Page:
was a confidential employee, for the simple reason that the propriety of Section 16 of Presidential Decree
No. 1869 was never controverted nor raised as an issue therein.
That decree was mentioned merely in connection with its provision that PAGCOR employees hold
confidential positions. Evidently, therefore, it cannot be considered as controlling in the case at bar. Even
the fact that a statute has been accepted as valid in cases where its validity was not challenged does not
preclude the court from later passing upon its constitutionality in an appropriate cause where that question
is squarely and properly raised. Such circumstances merely reinforce the presumption of constitutionality
of the law.
The Court of Appeal set aside Resolution No. 92-1283 of the Civil Service Commission (CSC) and
ordered the reinstatement of herein private respondent Rafael M. Salas with full back wages for having
been illegally dismissed by the Philippine Amusement and Gaming Corporation (PAGCOR), but without
prejudice to the filing of administrative charges against him if warranted.

Tecson v. Sandiganbayan and People of the Philippines

G.R. No. 123046

November 16, 1999

Quisumbing, J.:
Petitioner was, at the time of the commission of the offense charged in the Information, the
Municipal Mayor of Prosperidad, Agusan del Sur.
Private complainant before the Sandiganbayan, Mrs. Salvacion Luzana, is a resident of Poblacion,
Prosperidad, Agusan del Sur. She is a neighbor of the petitioner. She claims to be a housewife who
occasionally dabbles in farming.
In the last week of September 1989, upon the offer of Tecson, he and Mrs. Luzana agreed to engage
in an investment business. They would sell tickets at P100.00 each which after 30 days would earn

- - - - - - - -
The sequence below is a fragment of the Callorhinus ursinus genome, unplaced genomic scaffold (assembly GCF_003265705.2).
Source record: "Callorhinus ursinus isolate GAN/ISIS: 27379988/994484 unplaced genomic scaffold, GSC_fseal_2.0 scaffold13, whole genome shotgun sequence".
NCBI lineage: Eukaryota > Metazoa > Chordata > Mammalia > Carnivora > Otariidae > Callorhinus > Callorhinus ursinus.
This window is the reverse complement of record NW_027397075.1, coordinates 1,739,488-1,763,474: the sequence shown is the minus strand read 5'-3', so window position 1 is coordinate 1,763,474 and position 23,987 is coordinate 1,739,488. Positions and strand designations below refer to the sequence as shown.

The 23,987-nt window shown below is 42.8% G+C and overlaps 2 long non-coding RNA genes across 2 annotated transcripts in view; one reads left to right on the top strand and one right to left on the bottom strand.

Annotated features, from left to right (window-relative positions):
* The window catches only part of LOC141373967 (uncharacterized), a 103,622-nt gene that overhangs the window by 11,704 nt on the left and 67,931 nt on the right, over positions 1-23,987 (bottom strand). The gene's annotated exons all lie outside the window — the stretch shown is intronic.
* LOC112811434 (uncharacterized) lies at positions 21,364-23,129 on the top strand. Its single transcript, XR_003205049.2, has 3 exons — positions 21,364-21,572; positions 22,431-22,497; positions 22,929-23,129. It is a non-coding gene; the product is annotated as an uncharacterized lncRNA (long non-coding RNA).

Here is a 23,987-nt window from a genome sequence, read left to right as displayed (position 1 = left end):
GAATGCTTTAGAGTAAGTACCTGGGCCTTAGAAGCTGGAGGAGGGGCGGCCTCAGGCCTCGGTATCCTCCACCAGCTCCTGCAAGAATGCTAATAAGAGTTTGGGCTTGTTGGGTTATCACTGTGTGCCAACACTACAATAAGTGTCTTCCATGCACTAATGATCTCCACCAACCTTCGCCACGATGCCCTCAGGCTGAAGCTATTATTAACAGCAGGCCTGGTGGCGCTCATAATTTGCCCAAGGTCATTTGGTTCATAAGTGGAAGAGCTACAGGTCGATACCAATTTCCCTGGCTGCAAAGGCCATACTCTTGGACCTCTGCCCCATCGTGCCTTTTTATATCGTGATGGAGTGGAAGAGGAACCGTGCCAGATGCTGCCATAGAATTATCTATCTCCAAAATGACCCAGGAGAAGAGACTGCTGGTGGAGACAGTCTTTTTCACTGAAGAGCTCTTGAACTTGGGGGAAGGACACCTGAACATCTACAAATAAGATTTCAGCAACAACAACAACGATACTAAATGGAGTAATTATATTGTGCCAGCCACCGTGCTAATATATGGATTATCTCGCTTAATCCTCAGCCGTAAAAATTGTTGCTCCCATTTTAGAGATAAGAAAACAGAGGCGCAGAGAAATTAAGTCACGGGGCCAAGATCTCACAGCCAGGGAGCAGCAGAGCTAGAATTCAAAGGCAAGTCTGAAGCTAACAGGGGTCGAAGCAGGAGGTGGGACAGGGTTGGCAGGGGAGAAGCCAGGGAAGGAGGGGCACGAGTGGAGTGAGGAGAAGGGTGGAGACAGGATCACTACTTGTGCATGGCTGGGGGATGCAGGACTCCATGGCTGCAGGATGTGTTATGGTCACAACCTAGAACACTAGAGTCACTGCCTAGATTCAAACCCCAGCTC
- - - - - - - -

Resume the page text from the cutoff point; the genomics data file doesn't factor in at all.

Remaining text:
P200.00 or more. She would buy appliances and cosmetics at a discount, with the use of the proceeds of
the sales of tickets, and resell them. No other details were disclosed on how the business would operate,
and Tecson does not appear to have contributed any monetary consideration to the capital. On September
27, 1989, they began selling tickets.
Tecson also acted as agent selling tickets. He got on that day early in the morning two booklets of
tickets, for which he signed the covers of the booklets to acknowledge receipt. Before noon of the same
day he returned after having already sold 40 tickets in the amount of P4,000.00, bringing with him a
Mayors Permit in the name of Mrs. Luzana for their business called LD Assurance Privileges. He asked
for a cash advance of P4,000.00 which he would use during the fiesta on September 29, 1989, and he
would not release the Mayors Permit unless the cash advance was given him. Mrs. Luzana reluctantly
acceded, saying that it was not the due date yet, so he was getting the cash advances on his share. Tecson
signed for the cash advance.
Private respondent secured a Business Permit in accordance with the instructions of Tecson. The
permit was in her name but the same was for the operation of Prosperidad Investment and SubDealership, the new name of the business. In the session of the Sangguniang Bayan of Prosperidad,
Agusan del Sur on October 17, 1989 presided over by Tecson, Resolution No. 100 was passed revoking
the business permit at the instance of the Provincial Director of the Department of Trade and Industry.
With the revocation of her business permit, private complainant below filed an administrative case